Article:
SoonToBecomeSnake

Okay Melissa, here’s the mouse story:

I used to keep a gopher snake for school programs. Snakes need to eat, and gopher snakes are constrictors that specialize on small mammals. As a herpetologist I understand this, and in any conversation about the basics of snake biology I will always vote against the my fellow warm fuzzy mammal and go to bat for the snake. Always.

My gopher snake was hungry, so I went to the local pet store and told them I needed a mouse. “A feeder mouse?” the young woman asked. “Yep, a feeder mouse.” She reached into a musky smelling vat of white and brown mice, gently lifted a white female out by the tail, and asked me if this one would do. Of course; one feeder mouse is the same as any other feeder mouse to the snake that would be feeding on it. She lowered the mouse into a small brown paper bag and stapled the top shut. Back then I was dirt poor and this little bundle of soontobecomesnake had cost me a buck and a half. But it wasn't a huge deal because snakes don't need to eat that often. Back at the car, I put the bag of mouse on the back seat floor, ran some other errands, drove home, and unloaded.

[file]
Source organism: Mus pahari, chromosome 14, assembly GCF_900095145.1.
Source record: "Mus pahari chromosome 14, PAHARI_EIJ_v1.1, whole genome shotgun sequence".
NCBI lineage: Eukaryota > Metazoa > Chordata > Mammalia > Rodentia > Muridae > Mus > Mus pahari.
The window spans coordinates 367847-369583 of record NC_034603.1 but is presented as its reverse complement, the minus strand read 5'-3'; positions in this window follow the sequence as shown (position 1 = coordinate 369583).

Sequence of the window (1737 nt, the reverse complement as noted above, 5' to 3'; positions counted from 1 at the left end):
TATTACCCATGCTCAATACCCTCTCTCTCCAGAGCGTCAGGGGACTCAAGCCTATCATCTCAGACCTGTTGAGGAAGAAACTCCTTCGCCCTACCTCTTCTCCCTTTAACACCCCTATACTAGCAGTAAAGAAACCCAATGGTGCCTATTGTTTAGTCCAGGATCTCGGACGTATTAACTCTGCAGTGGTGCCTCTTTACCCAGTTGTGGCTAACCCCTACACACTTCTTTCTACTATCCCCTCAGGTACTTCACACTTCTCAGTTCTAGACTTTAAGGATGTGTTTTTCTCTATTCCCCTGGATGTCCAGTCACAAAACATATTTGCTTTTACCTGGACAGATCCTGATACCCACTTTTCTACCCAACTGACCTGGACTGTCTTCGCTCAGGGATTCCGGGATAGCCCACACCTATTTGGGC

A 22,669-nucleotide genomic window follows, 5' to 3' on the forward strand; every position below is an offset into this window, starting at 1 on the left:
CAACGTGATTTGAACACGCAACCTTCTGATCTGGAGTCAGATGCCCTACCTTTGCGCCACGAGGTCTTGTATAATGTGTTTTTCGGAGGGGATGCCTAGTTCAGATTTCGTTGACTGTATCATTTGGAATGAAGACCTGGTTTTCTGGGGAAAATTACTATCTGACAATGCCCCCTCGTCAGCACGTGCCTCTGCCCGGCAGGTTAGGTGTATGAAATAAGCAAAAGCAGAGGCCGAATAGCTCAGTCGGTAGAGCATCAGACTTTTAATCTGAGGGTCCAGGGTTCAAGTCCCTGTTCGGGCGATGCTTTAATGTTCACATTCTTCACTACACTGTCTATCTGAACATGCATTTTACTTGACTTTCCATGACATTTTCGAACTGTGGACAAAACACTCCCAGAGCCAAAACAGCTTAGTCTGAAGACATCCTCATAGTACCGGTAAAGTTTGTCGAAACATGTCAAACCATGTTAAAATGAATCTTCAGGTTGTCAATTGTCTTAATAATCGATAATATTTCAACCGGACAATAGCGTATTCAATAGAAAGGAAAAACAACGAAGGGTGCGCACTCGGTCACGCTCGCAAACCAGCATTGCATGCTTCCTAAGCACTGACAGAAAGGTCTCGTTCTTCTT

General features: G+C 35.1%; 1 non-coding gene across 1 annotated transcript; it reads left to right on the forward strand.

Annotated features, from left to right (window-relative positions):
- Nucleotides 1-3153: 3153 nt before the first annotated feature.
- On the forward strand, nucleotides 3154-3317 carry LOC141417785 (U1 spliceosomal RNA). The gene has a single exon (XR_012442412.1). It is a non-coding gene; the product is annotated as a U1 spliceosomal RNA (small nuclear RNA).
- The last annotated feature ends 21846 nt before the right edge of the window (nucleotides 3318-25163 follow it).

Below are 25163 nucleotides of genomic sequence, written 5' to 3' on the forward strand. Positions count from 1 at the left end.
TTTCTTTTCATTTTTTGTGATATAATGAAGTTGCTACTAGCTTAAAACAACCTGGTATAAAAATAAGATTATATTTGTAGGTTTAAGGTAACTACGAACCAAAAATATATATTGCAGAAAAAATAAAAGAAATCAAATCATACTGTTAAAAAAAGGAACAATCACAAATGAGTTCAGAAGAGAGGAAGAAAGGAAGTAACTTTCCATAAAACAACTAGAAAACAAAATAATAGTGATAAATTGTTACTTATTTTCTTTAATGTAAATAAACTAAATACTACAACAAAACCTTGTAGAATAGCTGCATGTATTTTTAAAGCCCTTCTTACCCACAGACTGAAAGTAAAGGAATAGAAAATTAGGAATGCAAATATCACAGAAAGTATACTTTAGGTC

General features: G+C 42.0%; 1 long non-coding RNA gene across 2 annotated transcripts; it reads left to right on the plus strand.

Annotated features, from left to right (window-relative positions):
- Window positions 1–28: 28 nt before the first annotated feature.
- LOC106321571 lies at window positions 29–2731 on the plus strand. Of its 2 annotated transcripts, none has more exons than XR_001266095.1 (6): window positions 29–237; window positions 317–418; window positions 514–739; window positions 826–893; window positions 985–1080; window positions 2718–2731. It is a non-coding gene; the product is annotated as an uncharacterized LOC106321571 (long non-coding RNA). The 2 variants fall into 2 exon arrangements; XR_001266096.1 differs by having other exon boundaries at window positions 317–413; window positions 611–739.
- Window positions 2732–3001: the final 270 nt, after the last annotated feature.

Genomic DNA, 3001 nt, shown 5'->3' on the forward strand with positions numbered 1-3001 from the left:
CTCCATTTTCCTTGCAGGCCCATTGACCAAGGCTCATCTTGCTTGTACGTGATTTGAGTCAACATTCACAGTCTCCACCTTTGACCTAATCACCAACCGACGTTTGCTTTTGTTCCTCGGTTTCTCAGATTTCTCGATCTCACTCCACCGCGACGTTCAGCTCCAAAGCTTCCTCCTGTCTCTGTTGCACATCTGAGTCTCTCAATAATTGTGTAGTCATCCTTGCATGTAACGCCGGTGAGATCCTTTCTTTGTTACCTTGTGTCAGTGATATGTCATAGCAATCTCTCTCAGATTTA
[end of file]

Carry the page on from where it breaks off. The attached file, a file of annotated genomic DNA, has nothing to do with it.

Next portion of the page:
But I forgot to unload the mouse. When I remembered the next morning and went out to retrieve it, I found what you might expect: she had not been intimidated by the brown paper bag and had chewed her way out. Now my cute little bundle of soontobecomesnake was on the lam, I was out a buck and a half, and the snake was still hungry.

That afternoon I was driving the car south on Hilyard when the mouse appeared from beneath the front seat. She crawled up my right leg, into my lap, then up onto my shoulder. My inclination was to do horrible things to that damned mouse. But I was driving a couple of tons of Volvo that would have become a killing machine had I let go of the wheel to grab her. She perched there for several blocks, apparently enjoying the view and her freedom. Then she crawled down the way she had come, disappearing back under the front seat.

We kept a small live trap around the house for such instances. We had not-so-live traps, too. But my gopher snake liked live food, so I baited the little aluminum box with some sunflower seeds, set the gate, and placed it on the front floor of the car. The next morning, soontobecomesnake’s freewheeling days were over. Leaving the mouse locked inside the trap, I took her into the house. I began to open the trap over the snake’s terrarium. I stopped.

Three years later soontobecomesnake, by then decrepit and nearly hairless, died of old age.